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Re: [Linux-cluster] Can I use cman instead of the HA (High Availability) package?



On Wed, 2005-06-08 at 15:39 -0400, Coman Iliut wrote:
> Is there any documentation you can point me to, for rgmanager?
> 
> I installed the rpm but there anre no man pages.

Doxygen!

(just kidding)

Not really, there's a UI you can use to configure it (system-config-
cluster), or you can refer to the examples/*.conf and
src/daemons/tests/*.conf.

I'm still working on a decent "HOWTO" for people who wish to hand-
edit...  I'm about 2% done, but here it is anyway... ;)

-- Lon

rgmanager HOWTO, v0.0.1

How Resources Work

Resource Agents, Meta-Data, and an overview

Resource information is provided to rgmanager via the "meta-data"
command-line option.  This option tells the user (or program, in this
case) what the various parameters are for a given resource type.  For
example, the output of the "ip.sh" looks something like the following
(the description tags have been removed to make this shorter):

<?xml version="1.0" ?>
<resource-agent version="rgmanager 2.0" name="ip">
    <version>1.0</version>
    <parameters>
        <parameter name="address" unique="1" primary="1"/>
        <parameter name="family"/>
        <parameter name="monitor_link">
            <content type="boolean" default="1"/>
        </parameter>
    </parameters>

    <actions>
        <action name="start" timeout="20"/>
        <action name="stop" timeout="20"/>
        <action name="status" interval="20" timeout="10"/>
        <action name="monitor" interval="20" timeout="10"/>
        <action name="status" depth="10" interval="60" timeout="20"/>
        <action name="monitor" depth="10" interval="60" timeout="20"/>
        <action name="status" depth="20" interval="2m" timeout="20"/>
        <action name="monitor" depth="20" interval="2m" timeout="20"/>
        <action name="meta-data" timeout="20"/>
        <action name="verify-all" timeout="20"/>
    </actions>

    <special tag="rgmanager">
        <attributes maxinstances="1"/>
    </special>
</resource-agent>

For each <parameter> block, rgmanager will call the script with an
OCF_RESKEY_param environment variable the parameter exists.  We'll get
back to that later.

This is closely related to the OCF RA API 1.0, but there are a few
differences of note: we allow "primary", "required", and "unique"
attributes.  "Primary" parameters and "unique" parameters can not be
shared between any two resources of the same type in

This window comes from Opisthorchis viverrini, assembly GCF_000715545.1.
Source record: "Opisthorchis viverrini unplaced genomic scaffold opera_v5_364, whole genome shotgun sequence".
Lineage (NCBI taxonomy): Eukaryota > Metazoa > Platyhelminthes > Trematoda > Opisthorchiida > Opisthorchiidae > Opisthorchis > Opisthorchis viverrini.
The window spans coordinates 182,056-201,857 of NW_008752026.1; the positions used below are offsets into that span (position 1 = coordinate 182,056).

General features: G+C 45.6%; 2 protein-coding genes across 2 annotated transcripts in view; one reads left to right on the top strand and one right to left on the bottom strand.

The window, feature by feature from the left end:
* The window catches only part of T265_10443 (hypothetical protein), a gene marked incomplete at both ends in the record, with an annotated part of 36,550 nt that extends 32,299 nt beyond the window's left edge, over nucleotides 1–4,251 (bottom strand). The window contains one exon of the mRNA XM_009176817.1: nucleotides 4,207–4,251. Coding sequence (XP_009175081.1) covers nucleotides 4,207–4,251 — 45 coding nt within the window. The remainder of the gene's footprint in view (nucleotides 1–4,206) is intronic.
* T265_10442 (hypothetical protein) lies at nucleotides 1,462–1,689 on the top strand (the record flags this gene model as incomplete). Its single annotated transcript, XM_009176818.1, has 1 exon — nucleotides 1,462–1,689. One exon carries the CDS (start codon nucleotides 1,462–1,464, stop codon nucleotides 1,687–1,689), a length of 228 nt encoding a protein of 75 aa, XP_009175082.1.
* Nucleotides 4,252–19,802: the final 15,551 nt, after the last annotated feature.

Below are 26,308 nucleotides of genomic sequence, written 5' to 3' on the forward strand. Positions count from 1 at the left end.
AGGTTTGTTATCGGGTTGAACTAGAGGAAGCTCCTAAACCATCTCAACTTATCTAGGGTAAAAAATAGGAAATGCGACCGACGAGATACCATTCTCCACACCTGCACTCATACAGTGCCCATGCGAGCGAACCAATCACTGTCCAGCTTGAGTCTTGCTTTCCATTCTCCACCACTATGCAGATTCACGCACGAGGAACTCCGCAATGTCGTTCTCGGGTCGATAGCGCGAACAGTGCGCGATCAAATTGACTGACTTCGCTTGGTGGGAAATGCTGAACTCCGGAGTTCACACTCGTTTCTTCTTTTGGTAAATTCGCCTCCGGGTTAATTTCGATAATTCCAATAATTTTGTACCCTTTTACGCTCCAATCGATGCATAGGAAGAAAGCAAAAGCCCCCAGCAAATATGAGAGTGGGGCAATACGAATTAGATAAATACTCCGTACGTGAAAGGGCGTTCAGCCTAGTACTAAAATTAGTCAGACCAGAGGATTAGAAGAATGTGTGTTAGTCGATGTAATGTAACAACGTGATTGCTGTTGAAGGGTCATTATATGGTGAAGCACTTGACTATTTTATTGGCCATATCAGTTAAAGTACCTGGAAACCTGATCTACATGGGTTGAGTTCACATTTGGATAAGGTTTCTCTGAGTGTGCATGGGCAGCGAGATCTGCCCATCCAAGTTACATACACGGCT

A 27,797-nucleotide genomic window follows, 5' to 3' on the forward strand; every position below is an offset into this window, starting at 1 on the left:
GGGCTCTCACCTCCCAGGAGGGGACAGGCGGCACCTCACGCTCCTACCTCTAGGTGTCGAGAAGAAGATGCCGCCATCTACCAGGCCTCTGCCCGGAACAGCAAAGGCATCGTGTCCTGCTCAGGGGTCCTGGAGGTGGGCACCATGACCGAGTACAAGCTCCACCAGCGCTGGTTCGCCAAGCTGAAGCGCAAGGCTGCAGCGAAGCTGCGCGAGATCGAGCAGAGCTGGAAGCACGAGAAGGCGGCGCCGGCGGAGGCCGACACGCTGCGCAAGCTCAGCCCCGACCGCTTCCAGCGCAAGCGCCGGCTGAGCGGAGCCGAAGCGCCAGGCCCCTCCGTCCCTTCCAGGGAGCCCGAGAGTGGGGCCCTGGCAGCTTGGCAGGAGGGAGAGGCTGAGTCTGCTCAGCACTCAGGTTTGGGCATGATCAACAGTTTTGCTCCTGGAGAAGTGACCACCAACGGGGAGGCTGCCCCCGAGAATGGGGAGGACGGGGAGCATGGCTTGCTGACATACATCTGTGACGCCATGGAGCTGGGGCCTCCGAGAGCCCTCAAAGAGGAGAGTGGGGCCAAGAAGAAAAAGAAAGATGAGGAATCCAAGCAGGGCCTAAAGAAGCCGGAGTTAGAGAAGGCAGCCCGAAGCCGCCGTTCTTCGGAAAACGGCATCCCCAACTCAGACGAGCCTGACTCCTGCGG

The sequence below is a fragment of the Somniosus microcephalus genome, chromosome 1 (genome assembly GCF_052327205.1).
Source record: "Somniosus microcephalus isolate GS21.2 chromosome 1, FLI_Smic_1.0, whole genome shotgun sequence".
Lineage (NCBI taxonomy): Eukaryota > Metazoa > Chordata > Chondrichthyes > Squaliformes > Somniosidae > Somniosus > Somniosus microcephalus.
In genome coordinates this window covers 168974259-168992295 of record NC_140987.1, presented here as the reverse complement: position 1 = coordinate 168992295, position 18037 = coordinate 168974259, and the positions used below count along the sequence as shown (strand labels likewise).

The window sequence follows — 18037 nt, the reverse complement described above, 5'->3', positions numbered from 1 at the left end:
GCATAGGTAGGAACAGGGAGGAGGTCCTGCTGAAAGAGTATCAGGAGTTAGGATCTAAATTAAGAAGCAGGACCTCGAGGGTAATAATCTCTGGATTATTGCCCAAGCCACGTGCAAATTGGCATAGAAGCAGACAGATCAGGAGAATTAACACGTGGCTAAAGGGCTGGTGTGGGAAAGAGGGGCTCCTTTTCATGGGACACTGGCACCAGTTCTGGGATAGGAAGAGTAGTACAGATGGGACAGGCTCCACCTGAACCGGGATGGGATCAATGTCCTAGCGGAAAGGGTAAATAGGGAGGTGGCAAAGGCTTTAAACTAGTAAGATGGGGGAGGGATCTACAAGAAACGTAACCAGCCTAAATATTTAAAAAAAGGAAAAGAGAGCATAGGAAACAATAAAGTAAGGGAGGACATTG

/etc/cluster/cluster.conf, and a resource must have all "required"
parameters.  "Primary" means that it is unique, required, and can be
passed by reference in the resource tree, for instance:

<rm>
    <resources>
        <ip address="192.168.1.2" monitor_link="1"/>
    </resources>
    <service name="foo">
        <ip ref="192.168.1.2"/>
    </service>
</rm>

Note, however, the <attributes maxinstances="1"> in the <special> tag. 
This means that the IP address may only appear once in the entire
service tree; it may not be reused.  A subsequent reference to
192.168.1.2 will be completely ignored by rgmanager.  If there is no
"maxinstances" tag in the resource agent meta-data, there is no limit on
the maximum number of times the resource may be referenced.

Remember when I mentioned that parameters are passed as environment
variables to the resource scripts?  In normal terms, here's how
rgmanager starts an IP address given the above parameters:

	OCF_RESKEY_address="192.168.1.2" \
	OCF_RESKEY_monitor_link="1" \
		/usr/share/cluster/ip.sh start


Global vs. Inline Resources and the Resource Dependency Tree

Resources declared "inline" (or "private resources"), however, may
*NEVER* be reused.  A resource is "global" if it is declared in the
<resources> block.  A resource is "inline" if it is only assigned
attributes in the context of a service.  In our previous example,
192.168.1.2 was a global resource.  In the following example,
192.168.1.2 is an inline (or private) resource:

<rm>
    <resources/>
    <service name="foo">
        <ip address="192.168.1.2" monitor_link="1"/>
    </service>
</rm>

As stated previously, the "primary" attribute for a resource must be
unique across resource types.  So, the following is illegal (the second
instance of 192.168.1.2 will be ignored):

<rm>
    <resources/>
    <service name="foo">
        <ip address="192.168.1.2" monitor_link="1"/>
    </service>
    <service name="bar">
        <ip address="192.168.1.2" monitor_link="1"/>
    </service>
</rm>

Resources may depend on other resources.  What we mean here is that a
user may have a resource "y" depend on resource "x".  The rules are as
follows:

* A resource "y" is dependent on resource "x" if it is a descendent of
resource "y" in the tree.
* Resources must be started before dependent children may start.
* Resources must remain running until all dependent children are
stopped.

Here's a secret to help you remember: <service> is a resource, too.  We
just mask the ability to create it in the <resources> block of
cluster.conf (to eliminate confusion).  So, in order for a service to
be started/healthy, all of its parts must also be started/healthy.

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